Mortgage Modification Programs Are 10X More Expensive than You Think

| About: Barclays PLC (BCS)

I’m NOT talking about the brouhaha (i.e., “loud confused noise from many sources”) over AIG’s bonuses. This is NOT the place to discuss the Captain Renault-like shock that rained from the clouds when US companies obey laws passed by Congress and signed by the President.

I’m referring to British displeasure with gifts presented by the First Lady to the children of their Prime Minister Gordon Brown, during a recent White House visit:

Like all good guests, Sarah Brown arrived bearing gifts for the [President’s] children… And they were really nice… A bit of thought had clearly gone into choosing them: Top Shop dresses (with matching necklaces) and a selection of books by British authors. Lovely.

… These were gifts chosen in the true spirit of present-giving: to please the recipient, not the giver.

In return Mrs. Obama gave the Brown children…two toy models of Marine One, the Presidential helicopter. Fair enough on the helicopter part, always a popular choice with small boys; but Marine One? …Mrs. Obama’s gesture could not have been more solipsistic or more inherently dismissive of Mrs. Brown.

Source: Sarah Vine, The Times of London, First Lady shows even she has a gift for the gaffe, 5 Mar 2009.

Have the British already forgotten that the US government’s inept bailout handed over the best parts of Lehman Brothers to the British Barclays (NYSE:BCS) for a pittance?

Barclays bought the bankrupt firm’s North American investment operations for just $250MM, including its New York headquarters. What more do the British want? The rest of Manhattan? Let them buy their own “thoughtful” gifts!

Proof - that the deal was a steal - can be seen in the quality and importance of the research in Barclays Capital’s latest Securitized Products Weekly. It is produced by what had been Lehman Brothers’ fixed income research team.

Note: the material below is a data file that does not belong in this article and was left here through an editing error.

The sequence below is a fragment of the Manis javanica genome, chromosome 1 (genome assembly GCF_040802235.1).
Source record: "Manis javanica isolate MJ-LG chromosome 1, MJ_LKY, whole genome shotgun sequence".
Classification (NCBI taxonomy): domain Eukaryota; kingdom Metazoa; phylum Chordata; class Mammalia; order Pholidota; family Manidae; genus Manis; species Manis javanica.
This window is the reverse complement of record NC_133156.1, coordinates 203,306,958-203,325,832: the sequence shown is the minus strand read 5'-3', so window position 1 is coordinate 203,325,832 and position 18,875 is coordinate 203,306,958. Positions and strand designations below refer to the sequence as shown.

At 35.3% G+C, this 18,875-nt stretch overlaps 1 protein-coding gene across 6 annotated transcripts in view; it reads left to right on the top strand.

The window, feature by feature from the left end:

I’m focusing - in particular - on Sandeep Bordia and Sandipan Deb’s six-page piece, Re-default rates for modified loans.

Someone in the Administration (certainly NOT the Treasury Secretary, his hands are more than full) might want to place this nuanced and thoughtful study of the performance of prior subprime mortgage modifications before the powers that be - or would be, if they were not watching the other March Madness.

Bordia and Deb carefully develop a customized version of a Loan Performance database of prior subprime mods. They divide the data into four categories:

  • Debt forgiveness;
  • Debt forgiveness with rate reduction;
  • Principal and interest (P&I) recapitalization; and
  • Rate reduction (includes combination with P&I recaps).

They then present a series of models that measure the extent to which the modified loans tend to redefault.

They find that a superficial look at the data suggests that rate reduction modifications (similar to that envisioned by the Administration’s Making Home Affordable program) are more effective than other types of modifications, and have a lower redefault rate. See Figure 1, below.

Figure 1: Redefaults, within eight months, by modification type.

Source: Barclays Capital.

After a more careful analysis, Bordia and Deb suggest that Rate Reduction’s apparent superiority (in terms of lower redefault percentages) reflects the fact that while the:

  • Majority of all types (*) of modified loans were delinquent when modified;